As an international relations theorist, it always baffled me that no one in the United States took the threat of European Union–U.S. confrontation seriously. There were no plans in either major party, not many serious research papers even dealing with this topic of an unlikely, but nevertheless, potential conflict of interest between two trade giants, one a slowly transforming empire, and another the undisputed hegemon of the Western hemisphere.
The lack of research or coverage in media is perhaps reflective of the complacent ideological conformity, or the liberal institutionalist bias in Western media and academia, but that’s a topic for a separate post. As of now, the U.S. and EU are heading for a full-blown trade war, and it was a long time coming. Fortunately for the U.S., the private sector created 235,000 new jobs in February, thousands more than the predicted 195,000. There’s evidence that US Steel is rehiring people in factories. The U.S. domestic labor market remains robust for now.
European Council President, Donald Tusk warned the U.S. that the EU would retaliate with proportional measures against U.S. tariffs on steel and aluminum. Tusk is under intense pressure in his native Poland, under the current Polish government, a strong ally of the United States. It made me wonder, what if tomorrow the U.S. declared that American troops won’t be stationed east of Danube anymore? Will the East and Central Europeans tear the EU apart?
It is unlikely Belgium and Germany will provide the security umbrella and nuclear deterrence that the U.S. currently provides to these vulnerable countries under threat of Russian interference. The other person who rallied against U.S. tariffs is Cecilia Malmstrom of Sweden. “Certain types of bourbon are on the list, as are other items such as peanut butter, cranberries, orange juice. Very soon that list will be public, so you will be able to plan your whiskey drinking,” she was quoted as saying. It’s no coincidence that the other political union which tariffed consumer goods was the Soviet Union, where tariffs were placed on jeans and food products. There’s also a risk that EU measures will be in violation of WTO rules.
Ultimately, however, this was inevitable. The conflict of interest between the EU and the U.S. is not limited to trade, and it was inevitable this would spread out. NATO funding has been a major issue, ever since Bob Gates gave a blistering speech warning that future American leaders will find it indefensible to lecture American taxpayers if Europe keeps on increasing social spending and expecting Americans to pay for security. That warning was repeated by Chuck Hagel and Ash Carter, to no effect, until Trump came. However, Europe didn’t learn the lesson and continued to duplicate NATO in another security infrastructure which displeased the Pentagon. Again, it came as a shock to planners in the U.S., but it shouldn’t have.
The fundamental geostrategic threat to Western Europe disappeared with the collapse of the Soviet Union, and NATO became obsolete in its current form. Trump, or any future American leader, will not be able to make Western European countries pay their full share in NATO.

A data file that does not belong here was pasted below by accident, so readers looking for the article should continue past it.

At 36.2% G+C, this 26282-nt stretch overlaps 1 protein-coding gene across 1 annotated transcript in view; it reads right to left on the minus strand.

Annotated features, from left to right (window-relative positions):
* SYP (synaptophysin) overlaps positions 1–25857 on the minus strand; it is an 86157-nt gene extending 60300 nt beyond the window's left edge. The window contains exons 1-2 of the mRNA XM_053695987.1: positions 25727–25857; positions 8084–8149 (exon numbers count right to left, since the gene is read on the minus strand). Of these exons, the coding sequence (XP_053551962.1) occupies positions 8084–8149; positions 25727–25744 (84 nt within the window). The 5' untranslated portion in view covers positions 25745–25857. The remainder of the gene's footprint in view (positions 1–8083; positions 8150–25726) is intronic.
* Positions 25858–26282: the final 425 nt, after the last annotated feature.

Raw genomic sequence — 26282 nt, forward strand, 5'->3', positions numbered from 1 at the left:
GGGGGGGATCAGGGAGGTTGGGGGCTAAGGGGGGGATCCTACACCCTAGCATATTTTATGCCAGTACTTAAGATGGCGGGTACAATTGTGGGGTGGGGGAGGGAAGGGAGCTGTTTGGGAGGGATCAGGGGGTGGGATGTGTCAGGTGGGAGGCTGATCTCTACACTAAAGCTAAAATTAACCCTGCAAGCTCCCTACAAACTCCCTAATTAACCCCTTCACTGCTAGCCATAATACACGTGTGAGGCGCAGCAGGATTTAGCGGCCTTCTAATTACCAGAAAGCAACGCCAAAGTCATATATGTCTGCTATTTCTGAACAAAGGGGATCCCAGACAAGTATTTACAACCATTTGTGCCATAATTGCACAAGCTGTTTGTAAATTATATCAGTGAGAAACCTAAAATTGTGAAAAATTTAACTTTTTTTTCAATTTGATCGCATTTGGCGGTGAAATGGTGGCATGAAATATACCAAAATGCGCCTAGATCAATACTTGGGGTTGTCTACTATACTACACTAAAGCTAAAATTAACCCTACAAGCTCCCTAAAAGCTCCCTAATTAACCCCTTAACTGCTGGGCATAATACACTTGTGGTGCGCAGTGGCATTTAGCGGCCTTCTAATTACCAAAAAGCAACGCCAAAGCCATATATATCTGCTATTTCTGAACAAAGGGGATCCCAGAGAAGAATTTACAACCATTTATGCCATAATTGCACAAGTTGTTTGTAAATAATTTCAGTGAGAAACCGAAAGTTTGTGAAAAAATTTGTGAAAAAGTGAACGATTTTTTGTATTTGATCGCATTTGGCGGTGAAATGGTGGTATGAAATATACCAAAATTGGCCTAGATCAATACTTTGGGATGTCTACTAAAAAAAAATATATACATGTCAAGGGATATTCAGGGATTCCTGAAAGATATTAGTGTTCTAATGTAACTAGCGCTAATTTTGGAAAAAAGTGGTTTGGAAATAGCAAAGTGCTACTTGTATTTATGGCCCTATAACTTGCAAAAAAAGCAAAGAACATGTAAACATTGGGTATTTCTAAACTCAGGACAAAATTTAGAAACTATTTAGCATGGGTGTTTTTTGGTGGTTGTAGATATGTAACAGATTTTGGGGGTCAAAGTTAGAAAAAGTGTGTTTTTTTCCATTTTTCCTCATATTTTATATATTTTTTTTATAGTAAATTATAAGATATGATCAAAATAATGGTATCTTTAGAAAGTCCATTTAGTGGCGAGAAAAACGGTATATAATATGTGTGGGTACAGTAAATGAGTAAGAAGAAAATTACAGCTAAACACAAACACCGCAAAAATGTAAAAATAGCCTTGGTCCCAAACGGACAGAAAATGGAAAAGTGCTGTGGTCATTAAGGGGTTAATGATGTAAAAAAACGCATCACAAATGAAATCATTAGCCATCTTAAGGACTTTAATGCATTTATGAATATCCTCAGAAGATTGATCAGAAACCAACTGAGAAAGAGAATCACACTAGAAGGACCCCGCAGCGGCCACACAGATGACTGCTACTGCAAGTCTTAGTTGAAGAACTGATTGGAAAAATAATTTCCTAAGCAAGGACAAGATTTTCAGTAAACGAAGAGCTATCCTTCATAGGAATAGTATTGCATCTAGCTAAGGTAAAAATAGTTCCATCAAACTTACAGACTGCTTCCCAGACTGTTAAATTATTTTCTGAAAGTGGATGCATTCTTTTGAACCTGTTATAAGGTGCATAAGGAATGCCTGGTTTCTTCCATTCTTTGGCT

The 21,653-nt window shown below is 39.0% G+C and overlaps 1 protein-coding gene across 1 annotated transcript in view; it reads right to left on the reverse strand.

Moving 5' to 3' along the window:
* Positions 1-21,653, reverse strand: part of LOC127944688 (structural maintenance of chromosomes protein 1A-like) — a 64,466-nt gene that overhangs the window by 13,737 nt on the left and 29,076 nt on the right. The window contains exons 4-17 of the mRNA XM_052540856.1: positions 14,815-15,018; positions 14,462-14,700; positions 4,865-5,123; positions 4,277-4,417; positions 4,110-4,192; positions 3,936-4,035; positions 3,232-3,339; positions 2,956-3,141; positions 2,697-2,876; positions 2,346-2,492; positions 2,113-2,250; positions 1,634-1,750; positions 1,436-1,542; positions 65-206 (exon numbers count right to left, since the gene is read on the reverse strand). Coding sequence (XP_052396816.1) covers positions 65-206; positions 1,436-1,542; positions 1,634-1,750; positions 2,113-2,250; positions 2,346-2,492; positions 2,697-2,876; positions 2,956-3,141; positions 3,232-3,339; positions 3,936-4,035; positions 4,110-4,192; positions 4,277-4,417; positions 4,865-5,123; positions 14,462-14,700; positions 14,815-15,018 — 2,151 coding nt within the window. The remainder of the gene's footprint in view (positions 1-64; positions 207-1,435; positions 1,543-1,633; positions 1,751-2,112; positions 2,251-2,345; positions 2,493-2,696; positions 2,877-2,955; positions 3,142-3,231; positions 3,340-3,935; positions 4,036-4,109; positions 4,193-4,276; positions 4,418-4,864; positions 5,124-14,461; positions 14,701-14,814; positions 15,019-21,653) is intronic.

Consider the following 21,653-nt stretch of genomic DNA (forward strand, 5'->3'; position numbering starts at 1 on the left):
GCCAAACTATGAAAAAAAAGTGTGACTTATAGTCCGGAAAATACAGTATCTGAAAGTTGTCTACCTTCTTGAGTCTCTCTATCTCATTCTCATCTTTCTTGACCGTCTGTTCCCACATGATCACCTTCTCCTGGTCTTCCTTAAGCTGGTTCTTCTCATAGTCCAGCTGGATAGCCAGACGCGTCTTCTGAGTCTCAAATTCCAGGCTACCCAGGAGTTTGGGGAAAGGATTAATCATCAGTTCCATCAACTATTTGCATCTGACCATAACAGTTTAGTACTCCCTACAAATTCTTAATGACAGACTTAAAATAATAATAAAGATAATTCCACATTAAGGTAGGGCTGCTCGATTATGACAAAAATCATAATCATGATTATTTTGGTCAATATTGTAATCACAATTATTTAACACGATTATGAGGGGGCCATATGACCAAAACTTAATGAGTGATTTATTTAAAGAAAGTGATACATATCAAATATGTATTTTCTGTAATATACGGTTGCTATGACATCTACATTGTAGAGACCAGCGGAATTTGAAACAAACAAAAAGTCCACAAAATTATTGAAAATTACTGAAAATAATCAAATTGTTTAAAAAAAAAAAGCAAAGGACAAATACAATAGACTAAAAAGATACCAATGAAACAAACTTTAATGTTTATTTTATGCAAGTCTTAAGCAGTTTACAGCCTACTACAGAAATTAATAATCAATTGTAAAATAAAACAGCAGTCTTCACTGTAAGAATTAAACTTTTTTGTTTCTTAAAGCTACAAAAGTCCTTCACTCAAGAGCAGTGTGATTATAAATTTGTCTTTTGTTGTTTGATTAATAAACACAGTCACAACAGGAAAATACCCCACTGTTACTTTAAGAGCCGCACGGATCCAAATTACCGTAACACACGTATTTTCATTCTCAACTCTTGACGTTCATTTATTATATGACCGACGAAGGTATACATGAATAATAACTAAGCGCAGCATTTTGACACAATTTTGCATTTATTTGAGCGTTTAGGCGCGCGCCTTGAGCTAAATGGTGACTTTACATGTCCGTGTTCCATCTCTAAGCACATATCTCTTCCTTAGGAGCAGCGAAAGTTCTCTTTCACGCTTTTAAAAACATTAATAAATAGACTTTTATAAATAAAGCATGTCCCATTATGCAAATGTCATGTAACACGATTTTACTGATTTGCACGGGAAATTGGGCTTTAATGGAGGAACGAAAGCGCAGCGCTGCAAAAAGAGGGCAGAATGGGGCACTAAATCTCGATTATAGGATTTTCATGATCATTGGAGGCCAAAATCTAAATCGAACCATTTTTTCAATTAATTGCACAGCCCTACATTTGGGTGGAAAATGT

Likewise, in trade, the EU has consistently fined American companies. In 2016, EU commissars fined Apple a whopping 13 billion euros for investing in Ireland. Apple warned then that future trade investment in the EU would be jeopardized if such punitive anti-trade measures continue. Undeterred, EU fined Google 2.4 billion euros in 2017 for allegedly manipulating search engine results. If one goes back to the 1990s, the amount of fines imposed on companies exceeds 26.75 billion euros. One wouldn’t be wrong to think that the amount of punitive action against American companies by the EU is political and ideological, rather than purely economic.
The two questions, therefore, are, in the eventuality of an actual trade war, where would the escalation lead? Is the EU interested in genuinely angering the majority of American taxpayers who still pay for EU security, by putting tariffs on consumer goods like jeans and juices? And the second question is, in the unlikely event of such an escalating confrontation, are all Americans firmly behind their government and country?
It is past time for bipartisan American policymakers to acknowledge that the U.S. and the EU are divided on issues, some of which were inevitable. The structural realities of Europe in 1945, or even 1989 are not the same, and they cannot be the same, simply because the EU is inexorably expanding eastward. It is an empire in the making rather than an economic, or even a political union, and naturally commensurate with that the EU is supposed to have an independent foreign policy, political ideology (liberal internationalism) to export and possibly in the future an independent military force. It will also, just like any other empire, have internal ideological dissent, which it will choose to crush either through coercion or economic force, and will also naturally come in confrontation with other major powers, and that includes the United States.
The EU policy with regards to Iran, Jerusalem, Russian sanctions, Nord Stream, Ukraine and Chinese One Belt One Road is already at odds with the broader American interests. It will only continue to increase, and sooner rather than later, American policymakers will be forced to adjust to that new structural reality.